The Market Research Society (MRS) has strengthened the MRS Code of Conduct and issued new Mobile Research Guidelines to put participants’ privacy and data protection rights front and centre to address increasing public concern. MRS advises all researchers to pay close attention to the new rules and is seeking feedback to ensure that the MRS Code of Conduct and guidelines continue to provide a robust regulatory framework for all those that conduct, commission or participate in research.
Data collection has become increasingly complex and the updates to the MRS Code aim to simplify the rules to ensure they are clear and as easy to follow as possible for all of those involved in research. With public concern over privacy and data protection at an all-time high, MRS is receiving an increasing number of queries and complaints about data use. The updates to the MRS Code and the new Mobile Research Guidelines ensure MRS leads the sector in self-regulation; responding to the need for greater transparency and protection of data.
The Mobile Research Guidelines are the first international rules issued by MRS in collaboration with AMSRS in Australia, and CASRO in the US. Drafted to recognise the character and increasing importance of mobile research, the guidelines provide global standards and best practices across a range of areas, from sample sourcing to geotargeting, while also offering specific advice on national rules and legislation. They also seek to establish ethical principles that research organisations can apply to specific technologies and research methods to ensure they can continue to benefit from the new methods as they emerge and develop.
What do the Code updates mean for researchers?
There are now much clearer requirements on what researchers need to do to ensure that they have obtained participants’ informed consent – ensuring they are completely transparent about what data is going to be collected and how it will be stored, managed and used. In addition, there are new rules to protect an individual’s anonymity and to require researchers to be clear about what information can and cannot be used when it has come from a source other than the individual.
MRS has future-proofed the Code with rules that are technology and methodology neutral to accommodate all likely changes in data collection. The updates also include a clearer requirement for administering incentives and a replacement of ‘respondent’ with ‘participant’, reflecting the increasing use of passive data collection techniques in the research process.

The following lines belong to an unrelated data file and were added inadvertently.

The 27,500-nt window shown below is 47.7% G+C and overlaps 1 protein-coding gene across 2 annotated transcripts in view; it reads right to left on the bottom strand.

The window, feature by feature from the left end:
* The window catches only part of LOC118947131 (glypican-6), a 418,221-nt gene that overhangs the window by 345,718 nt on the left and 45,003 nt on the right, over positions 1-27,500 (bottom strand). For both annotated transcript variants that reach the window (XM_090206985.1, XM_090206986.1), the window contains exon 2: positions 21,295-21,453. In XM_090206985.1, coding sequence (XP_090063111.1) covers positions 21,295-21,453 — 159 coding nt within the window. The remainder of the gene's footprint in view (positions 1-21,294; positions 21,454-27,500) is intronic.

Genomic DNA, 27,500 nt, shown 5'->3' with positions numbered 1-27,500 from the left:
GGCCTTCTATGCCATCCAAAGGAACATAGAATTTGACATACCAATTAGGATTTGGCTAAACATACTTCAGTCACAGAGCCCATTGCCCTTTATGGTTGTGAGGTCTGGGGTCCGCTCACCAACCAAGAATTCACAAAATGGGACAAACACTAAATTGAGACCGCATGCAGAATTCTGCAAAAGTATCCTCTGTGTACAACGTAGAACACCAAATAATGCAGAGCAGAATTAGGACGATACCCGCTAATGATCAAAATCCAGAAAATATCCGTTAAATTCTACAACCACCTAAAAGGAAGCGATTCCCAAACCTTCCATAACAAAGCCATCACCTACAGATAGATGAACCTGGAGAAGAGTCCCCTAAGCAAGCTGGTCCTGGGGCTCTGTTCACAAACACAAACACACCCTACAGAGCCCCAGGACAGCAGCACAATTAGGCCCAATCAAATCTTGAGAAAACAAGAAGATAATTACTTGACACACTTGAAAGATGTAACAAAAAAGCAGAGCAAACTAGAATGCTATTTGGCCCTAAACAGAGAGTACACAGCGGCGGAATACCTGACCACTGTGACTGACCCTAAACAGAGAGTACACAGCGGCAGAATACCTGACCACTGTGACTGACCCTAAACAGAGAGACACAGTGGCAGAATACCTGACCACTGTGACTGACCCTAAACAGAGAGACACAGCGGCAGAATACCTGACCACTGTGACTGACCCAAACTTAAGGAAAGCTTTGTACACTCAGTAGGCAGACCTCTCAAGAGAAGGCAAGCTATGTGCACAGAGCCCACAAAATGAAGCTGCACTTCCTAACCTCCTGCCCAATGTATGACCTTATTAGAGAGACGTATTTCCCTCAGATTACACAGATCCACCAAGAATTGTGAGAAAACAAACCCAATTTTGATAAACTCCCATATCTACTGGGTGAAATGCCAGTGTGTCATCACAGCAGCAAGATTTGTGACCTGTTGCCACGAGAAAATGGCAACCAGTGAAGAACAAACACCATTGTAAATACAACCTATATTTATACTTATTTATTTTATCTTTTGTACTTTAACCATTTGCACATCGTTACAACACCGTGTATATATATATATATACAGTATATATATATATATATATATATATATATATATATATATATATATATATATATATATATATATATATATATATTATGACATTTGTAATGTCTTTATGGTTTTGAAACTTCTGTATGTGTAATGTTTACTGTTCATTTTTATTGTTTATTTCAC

Jane Frost CBE, CEO of MRS, said: “Some 58% of enquiries to MRS’ Codeline advisory service last year were from people concerned over data collection methods highlighting action is necessary to tackle these concerns. We must also recognise the dramatic speed of change in research and, with the sector contributing £3 billion to the UK economy every year, ensure the rules are updated to protect the sector’s long-term success.
“New innovations, such as social media, big data and the growth of digital and mobile research, provide new opportunities but this must be balanced with the need to properly protect participants and research suppliers.
“The research sector that MRS represents has been at the forefront of ethical personal data collection and use for decades and these updates complement the Fair Data mark we launched earlier this year to help the public easily identify between those organisations which collect, use and retain personal data properly and ethically, and those that do not. Our action will ensure the sector can continue to take advantage of new developments while maintaining the standards and professionalism that all have come to expect.”
Jeff Resnick, Global Managing Director, Innovation and Strategy, ORC International, said: “Mobile research is becoming an increasingly essential component of research methodology. Therefore, it is imperative that research conducted using this methodology meets the spirit of guidelines and codes established by our industry concerning confidentiality and ethical behaviour. By its very nature, mobile research is a global issue which requires the convergence of opinion and practice by our industry’s global national associations. The new Mobile Research Guidelines achieve this objective and now set the global standard for mobile research.”
More information on the Mobile Research Guidelines can be found at: https://www.mrs.org.uk/pdf/2013-08-30%20Draft%20AMSRS%20CASRO%20MRS%20Mobile%20Research%20Guidelines.pdf.
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